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Failed Bathroom Bill Prompts Campus Discussion

Photo Courtesy of CBS News












Article Written by Brieanah Gouveia

For Dr. Todd Peppers, a professor at Roanoke, state legislation that would prevent transgender people from using certain bathrooms impacts him in a personal way.

“As a parent of a transgender child and someone who thinks hard and cares deeply about good public policy, I was appalled,” he said. “That type of legislation is either based on ignorance or hate. It doesn’t surprise me, it saddens me.”

The legislation, HB 1612, formally titled the Physical Privacy Act, which would have prohibited people from entering a restroom designated for use by members of the opposite sex, died in the Virginia House of Delegates on Jan. 19.

Still this legislation and the political debate surrounding gender identity and autonomy has led some students, faculty, and staff at Roanoke College to quietly spearhead initiatives in response.

HB 1612 was created as a reaction to the perceived risk that bathroom desegregation practices around the country pose. Specifically, that the right to choose to use facilities appropriate to one’s gender identity, rather than biological sex, runs the risk of sexual predators gaining access to bathrooms of the opposite sex. However, there is no empirical data that this activity is even an issue for the general public.

In actuality, current statistical evidence shows that more transgender people have been victims of assault or harassment in restroom settings, than cisgender people have been harmed by transgender men or women in such spaces.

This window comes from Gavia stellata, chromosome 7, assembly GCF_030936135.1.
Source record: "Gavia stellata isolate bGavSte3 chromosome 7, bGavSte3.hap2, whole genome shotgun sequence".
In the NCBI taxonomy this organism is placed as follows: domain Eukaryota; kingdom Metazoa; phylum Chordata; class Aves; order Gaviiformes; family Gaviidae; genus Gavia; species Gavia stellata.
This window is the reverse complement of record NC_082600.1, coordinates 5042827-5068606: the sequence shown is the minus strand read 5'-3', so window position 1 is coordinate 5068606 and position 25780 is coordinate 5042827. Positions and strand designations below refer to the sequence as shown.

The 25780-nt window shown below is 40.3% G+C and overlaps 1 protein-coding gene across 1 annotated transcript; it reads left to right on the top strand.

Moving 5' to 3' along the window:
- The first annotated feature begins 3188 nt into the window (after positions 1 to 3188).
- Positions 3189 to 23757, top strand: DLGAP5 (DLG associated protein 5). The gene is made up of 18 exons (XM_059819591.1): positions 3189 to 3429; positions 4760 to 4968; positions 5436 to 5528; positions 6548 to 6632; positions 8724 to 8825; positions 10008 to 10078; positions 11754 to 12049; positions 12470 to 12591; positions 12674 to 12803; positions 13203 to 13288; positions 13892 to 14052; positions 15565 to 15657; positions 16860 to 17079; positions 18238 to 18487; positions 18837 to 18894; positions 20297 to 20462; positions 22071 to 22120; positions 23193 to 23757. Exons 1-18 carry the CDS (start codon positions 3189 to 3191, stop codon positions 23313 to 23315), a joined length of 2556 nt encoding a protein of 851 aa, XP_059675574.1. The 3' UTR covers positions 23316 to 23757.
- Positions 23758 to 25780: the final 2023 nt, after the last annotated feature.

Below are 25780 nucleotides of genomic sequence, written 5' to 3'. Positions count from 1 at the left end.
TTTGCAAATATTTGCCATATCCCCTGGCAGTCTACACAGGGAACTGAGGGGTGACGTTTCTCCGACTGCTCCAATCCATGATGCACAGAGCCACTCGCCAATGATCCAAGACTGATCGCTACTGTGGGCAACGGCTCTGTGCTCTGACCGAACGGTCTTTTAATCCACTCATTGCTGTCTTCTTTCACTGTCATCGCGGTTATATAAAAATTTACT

For example, the William’s Institute of UCLA’s School of Law’s 2008 survey on transgender victimization in bathrooms provides compelling conclusions in support of this. According to their findings, eight people of the 93 surveyed admitted to being physically assaulted, one of which specified sexual assault, and 63 of the transgender men and women admitted to being verbally harassed.

Nevertheless, to combat this potentially endangering activity, VA legislatures stipulated in the Physical Privacy Act that government entities must provide separate bathrooms for the two opposite sexes, otherwise face the consequences of civil suits filed against them. To this extent, HB 1612 shared many similarities with North Carolina’s controversial bathroom bill, the Public Facilities Privacy and Security Act, which was signed into law on March 23, 2016.

Not so similarly however, a unique provision of the Physical Privacy Act made this bill appear even more egregious and alarming to concerned Virginia constituents, like Peppers.

According to the policy summary documented on the website for Virginia’s Legislative Information System, HB 1612 would have required that “the principal of a public school notify within 24 hours the parent or guardian of a child attending such school if the child requests to be recognized or treated as the opposite sex, to use a name or pronoun inconsistent with the child’s sex, or to use a restroom or other facility designated for the opposite sex.”